by PAUL BIEGLER
Spot the problem in this scenario. Richard* is stressed. While he’s a high-flyer (a Rhodes Scholar no less), he’s under the pump at work and has just moved his family across nations. The job is taking more than it’s giving back. He’s in a dark place – very down, unmotivated, ill-humoured and lacking energy – so oblivion seems enticing. Worryingly, he also has a family history of depression.
Richard visits his family doctor who refers him to a psychiatrist. So far, this is unremarkable – as depression management goes.
With relief, Richard enters the psychiatrist’s plush rooms, sighs, and prepares to unburden himself and submit to wise counsel. But he’s in for a surprise. Within minutes he’s told he has depression, needs medication, and will likely do so for life. He leaves with sample pack of antidepressants in hand, and troubles still firmly packed in kit bag.
If you’re like me, you see the problem quickly. Richard, and around 70% of the people who share his diagnosis, can implicate a psychosocial stressor in the genesis of his depression. But his doctor has failed to identify and address it, even though stressor-focused treatments are available.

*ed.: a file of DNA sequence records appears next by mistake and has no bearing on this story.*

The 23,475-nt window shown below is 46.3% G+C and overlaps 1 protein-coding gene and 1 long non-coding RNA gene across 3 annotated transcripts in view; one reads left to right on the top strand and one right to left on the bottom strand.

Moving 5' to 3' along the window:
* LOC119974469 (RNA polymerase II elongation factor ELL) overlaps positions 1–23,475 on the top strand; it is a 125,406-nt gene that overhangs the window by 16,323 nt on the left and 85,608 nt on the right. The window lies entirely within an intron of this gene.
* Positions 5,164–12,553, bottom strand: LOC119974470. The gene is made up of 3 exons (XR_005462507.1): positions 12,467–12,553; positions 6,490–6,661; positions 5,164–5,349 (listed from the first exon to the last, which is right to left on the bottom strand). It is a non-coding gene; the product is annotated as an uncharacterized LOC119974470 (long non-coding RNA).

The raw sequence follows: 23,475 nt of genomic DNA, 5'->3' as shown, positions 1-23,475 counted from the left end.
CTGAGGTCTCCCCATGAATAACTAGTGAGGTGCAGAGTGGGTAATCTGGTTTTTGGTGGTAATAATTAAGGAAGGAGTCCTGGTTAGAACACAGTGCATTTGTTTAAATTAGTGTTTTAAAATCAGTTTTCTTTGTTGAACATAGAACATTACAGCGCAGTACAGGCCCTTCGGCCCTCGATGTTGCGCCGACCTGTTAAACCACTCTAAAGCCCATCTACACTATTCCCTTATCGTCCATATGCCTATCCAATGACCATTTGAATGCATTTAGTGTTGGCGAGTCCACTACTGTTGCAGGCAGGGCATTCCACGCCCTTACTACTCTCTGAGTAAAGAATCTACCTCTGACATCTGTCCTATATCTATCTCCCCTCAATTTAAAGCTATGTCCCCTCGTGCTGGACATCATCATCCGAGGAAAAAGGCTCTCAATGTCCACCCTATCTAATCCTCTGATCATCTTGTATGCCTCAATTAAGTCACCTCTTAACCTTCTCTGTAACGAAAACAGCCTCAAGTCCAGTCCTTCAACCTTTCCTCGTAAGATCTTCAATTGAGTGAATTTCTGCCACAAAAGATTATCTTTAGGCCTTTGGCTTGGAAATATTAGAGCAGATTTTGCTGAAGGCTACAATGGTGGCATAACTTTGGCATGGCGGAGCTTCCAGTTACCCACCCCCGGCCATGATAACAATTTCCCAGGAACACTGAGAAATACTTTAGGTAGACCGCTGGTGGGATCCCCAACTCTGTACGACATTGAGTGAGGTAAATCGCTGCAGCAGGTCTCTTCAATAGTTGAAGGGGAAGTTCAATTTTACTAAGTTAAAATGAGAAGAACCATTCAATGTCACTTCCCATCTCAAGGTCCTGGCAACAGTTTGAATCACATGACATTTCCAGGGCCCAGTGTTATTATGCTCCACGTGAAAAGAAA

Evidence-based psychotherapy, in particular cognitive behaviour therapy (CBT), is as effective as medication in the common, lesser grades of depression. You read that correctly – CBT is as good as drugs at relieving the lowered mood, hopelessness, fatigue, guilt, and poor concentration that figure in the depressive diagnostic checklist.
And not only does psychotherapy reduce psychic distress, it also tackles stressors. In addition, CBT tutors healthy scepticism about the negative perceptions that pepper the depressive psychological landscape. Such ideas cause undue pessimism and arise, almost always, from biased information processing. Challenging negative thoughts is a critical element in the therapeutic success of CBT.